You may or may not know this, but Albuquerque has been the home of the largest hot air balloon festival on the planet for the past 42 years. Always held the first full week of October, the Albuquerque International Balloon Fiesta attracts balloonists from all over the world. In its heyday, there were over 1,000 balloons participating in the event. Due to space and safety considerations, there are now only about 550 to 600 balloons involved each year. (Still several times bigger than any other balloon event in the world.) From about 1985 until 2000, I worked on one of several crews responsible for setting up, chasing, and putting away the balloons. I've worked on everything from small traditional balloons (called sport balloons) to huge special shape balloons. (Like a 200' long tennis shoe, or an 11 story tall bald eagle.) Had I not left New Mexico in 1991, I was next in line with the outfit I was with to be trained as a pilot. Even after I moved to California, I would take a week off work every year to go crew on balloons. That all ended when I broke my back in 2001. Crew work is physical, and can be potentially jarring -- not a good combination with the hardware I have in my back nowadays.
Until this past weekend, I'd not been back to the Balloon Fiesta since 2000. Now that I'm back in Albuquerque, I wasn't gonna miss it this year. I went to the event Saturday morning, but the traditional Mass Ascension was canceled due to high winds. They did end up having the Mass Ascension on Sunday morning, but I slept in and missed it. (Didn't feel like getting up at 4:00 AM for the second day in a row.) I had the day off Monday for Columbus Day, so I went out to the field -- for the first time as a spectator since the early 1980s. There were only about 150 - 200 balloons flying Monday, but it was still cool, and I got a chance to snap a few photos along the way.
Here you go, in no particular order...
A pre-dawn shot of the music stage from backstage:
First light as the sun peeks over the mountain. This is about 10% of the crowd that'd be there on a weekend:
(Click here for a higher-res version.)
This is a shot of the nylon tarp one crew uses to lay their balloon out on. It's about 250' x 200'. The balloon is a huge cartoon cow that is the biggest balloon at the event this year. I've worked on a similarly-sized balloon (with a tarp about the same size) quite a bit.
(Click here for a higher-res version.)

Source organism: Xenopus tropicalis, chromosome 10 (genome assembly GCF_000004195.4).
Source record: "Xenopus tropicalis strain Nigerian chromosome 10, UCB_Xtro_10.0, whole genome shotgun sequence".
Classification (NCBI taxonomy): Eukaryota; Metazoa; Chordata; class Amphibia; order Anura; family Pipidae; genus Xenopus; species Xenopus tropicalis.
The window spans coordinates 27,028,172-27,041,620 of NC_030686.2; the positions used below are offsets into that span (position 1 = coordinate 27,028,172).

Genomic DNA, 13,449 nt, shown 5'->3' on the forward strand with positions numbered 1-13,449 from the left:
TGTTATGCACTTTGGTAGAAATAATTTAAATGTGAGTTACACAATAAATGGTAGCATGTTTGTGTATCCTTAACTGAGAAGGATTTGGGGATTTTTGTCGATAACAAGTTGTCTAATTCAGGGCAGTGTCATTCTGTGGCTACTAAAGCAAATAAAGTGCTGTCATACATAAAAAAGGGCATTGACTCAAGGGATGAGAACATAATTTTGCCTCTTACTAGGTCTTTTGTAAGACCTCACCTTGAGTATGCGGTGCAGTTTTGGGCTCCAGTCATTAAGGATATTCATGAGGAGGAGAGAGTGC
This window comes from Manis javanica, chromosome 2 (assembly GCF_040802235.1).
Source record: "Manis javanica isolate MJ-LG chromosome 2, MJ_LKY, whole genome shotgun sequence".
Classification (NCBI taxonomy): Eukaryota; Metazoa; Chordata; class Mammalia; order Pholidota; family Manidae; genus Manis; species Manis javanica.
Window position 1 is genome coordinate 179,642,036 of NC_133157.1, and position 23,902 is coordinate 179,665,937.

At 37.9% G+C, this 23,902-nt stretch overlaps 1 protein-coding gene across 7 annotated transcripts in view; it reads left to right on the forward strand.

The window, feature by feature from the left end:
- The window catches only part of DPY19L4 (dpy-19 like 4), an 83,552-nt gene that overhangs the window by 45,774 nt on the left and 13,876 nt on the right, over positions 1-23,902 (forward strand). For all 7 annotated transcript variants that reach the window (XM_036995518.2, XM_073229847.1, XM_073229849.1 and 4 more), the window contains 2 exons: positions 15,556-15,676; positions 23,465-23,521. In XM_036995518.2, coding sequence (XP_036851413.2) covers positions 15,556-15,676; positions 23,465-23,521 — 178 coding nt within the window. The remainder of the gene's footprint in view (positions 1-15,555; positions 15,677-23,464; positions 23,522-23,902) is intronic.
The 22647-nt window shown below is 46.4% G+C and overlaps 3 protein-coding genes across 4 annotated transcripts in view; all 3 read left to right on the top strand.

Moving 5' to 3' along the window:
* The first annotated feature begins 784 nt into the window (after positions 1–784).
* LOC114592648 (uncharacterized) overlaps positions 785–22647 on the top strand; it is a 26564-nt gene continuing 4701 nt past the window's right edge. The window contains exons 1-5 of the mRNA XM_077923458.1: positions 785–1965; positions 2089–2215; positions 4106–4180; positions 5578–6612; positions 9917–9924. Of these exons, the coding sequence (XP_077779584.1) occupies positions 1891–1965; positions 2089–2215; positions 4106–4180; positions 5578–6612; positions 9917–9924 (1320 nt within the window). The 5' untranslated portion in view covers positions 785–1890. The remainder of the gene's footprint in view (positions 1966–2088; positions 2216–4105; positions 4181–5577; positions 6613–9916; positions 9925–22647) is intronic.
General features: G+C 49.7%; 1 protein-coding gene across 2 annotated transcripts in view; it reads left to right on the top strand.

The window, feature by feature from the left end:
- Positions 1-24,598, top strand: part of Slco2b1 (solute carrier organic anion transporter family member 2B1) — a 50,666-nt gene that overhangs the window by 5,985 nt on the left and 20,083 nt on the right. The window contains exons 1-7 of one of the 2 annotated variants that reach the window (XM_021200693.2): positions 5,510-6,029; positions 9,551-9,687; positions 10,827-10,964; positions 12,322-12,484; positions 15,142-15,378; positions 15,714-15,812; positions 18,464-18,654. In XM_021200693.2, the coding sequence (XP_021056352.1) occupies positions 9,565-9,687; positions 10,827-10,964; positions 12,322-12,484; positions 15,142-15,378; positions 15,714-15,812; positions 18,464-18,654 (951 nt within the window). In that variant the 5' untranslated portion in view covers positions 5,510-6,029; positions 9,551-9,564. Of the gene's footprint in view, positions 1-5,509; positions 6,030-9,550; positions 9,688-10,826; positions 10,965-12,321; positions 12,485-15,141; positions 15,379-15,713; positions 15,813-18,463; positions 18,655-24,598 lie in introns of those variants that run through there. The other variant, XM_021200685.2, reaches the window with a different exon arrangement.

This is a poor shot, but underneath the sitting people you can see a large nylon bag holding the cow balloon. The envelope (the nylon part of the balloon) probably weighs between 800 and 1,000 pounds:
By comparison, here's a typical sport balloon, which probably weighs about 150 to 200 pounds:
And one shot of the cow balloon being spread out on the tarp before inflation. The people in the pic give a bit of sense of scale:
OK, enough crew stuff, here are a few balloons...
The first balloon off the ground:
"Sushi", the fish balloon:
The cow balloon never made it off the ground (it can't fly unless the conditions are perfect), but I did get a shot of it mostly inflated:
The Jester, partly inflated:
The fire below the Firefighter:
Just a pretty sport balloon:
An Ice Cream Cone:
I helped write the original proposal to the US Forest Service to get them to sponsor the Smoky Bear balloon. I don't know if they're still sponsoring it or not, and this is not the original envelope. (They deteriorate after a certain number of hours of flight.)
A bunch o' balloons, including Smoky Bear.
This is probably about 1/3 of the balloons that were in the air Monday. The Mass Ascensions on the weekends are a lot busier...about 3 times as many:
And probably my favorite of the day, Darth Vader:
Weather permitting, I'll be back to the event one or both days next weekend, so I might end up with a few more pics. When I was crewing, I seldom got a chance to take photos and digital cameras were just becoming affordable back then. You could burn through a lot of film back in those days. In fact, Kodak called it the most photographed event in the world every year, back in the days when they sold film.